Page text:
Recent boycotts of Chinese goods in Vietnam have opened the way for Thai imports to give China a run for their money.

Reading Time: 3 minutes

Vietnamese consumers have expressed their dissatisfaction with Chinese products

Recent boycotts of Chinese goods in Vietnam have opened the way for Thai imports to give China a run for their money.

by Laura Noggle

“Chinese goods mean low quality and unsafe products” in the eyes of Vietnamese consumers, according to an October 28 report on the Vietnamese English-language news website, VietNamNet Bridge.

This has led to a decline in not only the availability of Chinese imports in Vietnam, but also a direct decrease in sales. A similar report from Huanqiu, a Chinese news site, showed a 50 per cent drop in sales of Chinese products last month at a market in Ho Chi Minh City.

Thai exporters have quickly stepped in to fill the void, with Vietnam shops seeing a sharp increase in consumer imports from Thailand since 2011. For many Vietnamese consumers, Thai products are reasonably priced and of better quality than their Chinese counterparts.

This suspicion of China-made goods is unlikely to change anytime soon and is often reinforced through recalls. From toys and stationary, to food and equipment, massive recalls of Chinese products have been making headlines the world over for years.

August of this year saw Australia recall tires from two of China’s biggest car exporters for containing potentially cancer-producing asbestos. Health concerns are not the only reason many consumers are wary of Chinese-made products. Safety is also a factor. Chinese-made motorbikes used to make up the majority of two-wheeled vehicles in Vietnam, until it became clear that they were not as durable, and often led to accidents, compared to more trustworthy Japanese brands.

Another example in the Vietnam news concerned brassieres. Hundreds were confiscated by police in Hanoi after they were found to contain an unidentified solution that caused skin irritation.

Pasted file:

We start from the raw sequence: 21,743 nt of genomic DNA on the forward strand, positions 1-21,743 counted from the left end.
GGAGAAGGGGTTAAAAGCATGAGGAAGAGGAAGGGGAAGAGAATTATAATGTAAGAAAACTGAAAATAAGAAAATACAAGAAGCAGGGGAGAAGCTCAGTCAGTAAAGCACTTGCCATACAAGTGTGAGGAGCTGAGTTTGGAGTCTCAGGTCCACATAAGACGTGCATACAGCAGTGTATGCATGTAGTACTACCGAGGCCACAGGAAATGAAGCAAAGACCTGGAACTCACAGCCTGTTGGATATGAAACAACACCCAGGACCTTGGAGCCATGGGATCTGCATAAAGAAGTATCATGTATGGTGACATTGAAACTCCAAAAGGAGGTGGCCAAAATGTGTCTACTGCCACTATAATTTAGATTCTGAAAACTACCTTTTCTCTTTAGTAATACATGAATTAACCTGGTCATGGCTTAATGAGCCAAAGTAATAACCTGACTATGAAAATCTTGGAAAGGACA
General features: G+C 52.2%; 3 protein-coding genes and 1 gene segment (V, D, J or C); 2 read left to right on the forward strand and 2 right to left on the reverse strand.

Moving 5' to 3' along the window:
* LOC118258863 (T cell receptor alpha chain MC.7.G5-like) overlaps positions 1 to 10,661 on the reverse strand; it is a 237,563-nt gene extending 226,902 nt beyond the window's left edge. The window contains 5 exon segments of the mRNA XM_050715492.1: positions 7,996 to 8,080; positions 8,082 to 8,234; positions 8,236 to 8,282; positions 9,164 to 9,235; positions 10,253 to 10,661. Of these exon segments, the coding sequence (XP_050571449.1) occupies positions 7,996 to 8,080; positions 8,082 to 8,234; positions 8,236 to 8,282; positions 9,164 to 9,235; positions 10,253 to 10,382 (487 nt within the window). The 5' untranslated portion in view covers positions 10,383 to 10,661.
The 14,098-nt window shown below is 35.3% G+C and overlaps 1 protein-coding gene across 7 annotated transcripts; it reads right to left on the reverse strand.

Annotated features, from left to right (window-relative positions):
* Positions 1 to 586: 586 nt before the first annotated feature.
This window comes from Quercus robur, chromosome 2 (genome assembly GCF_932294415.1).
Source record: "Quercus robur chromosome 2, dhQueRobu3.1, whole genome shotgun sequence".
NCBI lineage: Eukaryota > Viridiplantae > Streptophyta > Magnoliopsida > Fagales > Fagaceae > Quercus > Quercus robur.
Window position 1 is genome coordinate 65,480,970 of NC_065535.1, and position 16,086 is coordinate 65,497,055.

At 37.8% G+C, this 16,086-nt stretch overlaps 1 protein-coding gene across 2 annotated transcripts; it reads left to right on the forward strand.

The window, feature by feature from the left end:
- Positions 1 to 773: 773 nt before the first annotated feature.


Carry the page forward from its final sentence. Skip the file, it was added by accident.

Not all reluctance for Chinese-made products can be assigned to subpar or faulty craftsmanship, however. Some analysts associate the news coverage in Vietnam on problematic China goods for more practical reasons, such as nationalism. Simply put: Chinese products hurt the sales of Vietnamese products.

Another campaign to boycott “Made in China” products began in August 2012 by leaders of the Filipino, Vietnamese and Asian American communities in Washington DC to protest against China’s human rights violations and lack of respect for international laws that protect territorial sovereignty. China’s continued aggression in the South China Sea have raised tensions, but it’s unlikely that attempts at boycotts could be successful enough to curtail China’s bullying actions against Asian neighbours any time soon.

Indeed, a boycott of Chinese-made goods is almost impossible on any large scale, as so much of everyday products are made in China. The difficulty of such an endeavor was detailed in journalist Sara Bongiorni’s book, “A Year Without Made in China,” which covered her family’s resolution to stay away from such products. This personal account only exemplifies what many already know: It is practically impossible for a regular Western consumer to live without Chinese-made products.

Moving south

While an all-out ban on Chinese provisions is unlikely, for any country, any time soon, there is hope for change. Recent spotlights on Chinese products have gone on to reveal part of the root of the problem – extremely poor working conditions.

As media coverage continues to call attention to cracks in the “Made in China” monopoly, other factors are playing a part in turning the tide south towards new opportunities and other countries in Southeast Asia. Many factories have been relocating to ASEAN countries as rising land and labour costs in China make doing business more costly, and potentially more dangerous.

When China joined the World Trade Organisation in 2001, fears over the competitiveness of China’s exports helped to initiate the China-ASEAN Free Trade Area (CAFTA). Now, ASEAN countries share in the benefits of a free trade area, and are beginning to capitalise on China’s logistical and practical shortcomings.

Although boycotts are unlikely to produce much of a result in the short term, other ongoing factors are at play to help encourage quality control in China, which in turn, is beneficial for all involved.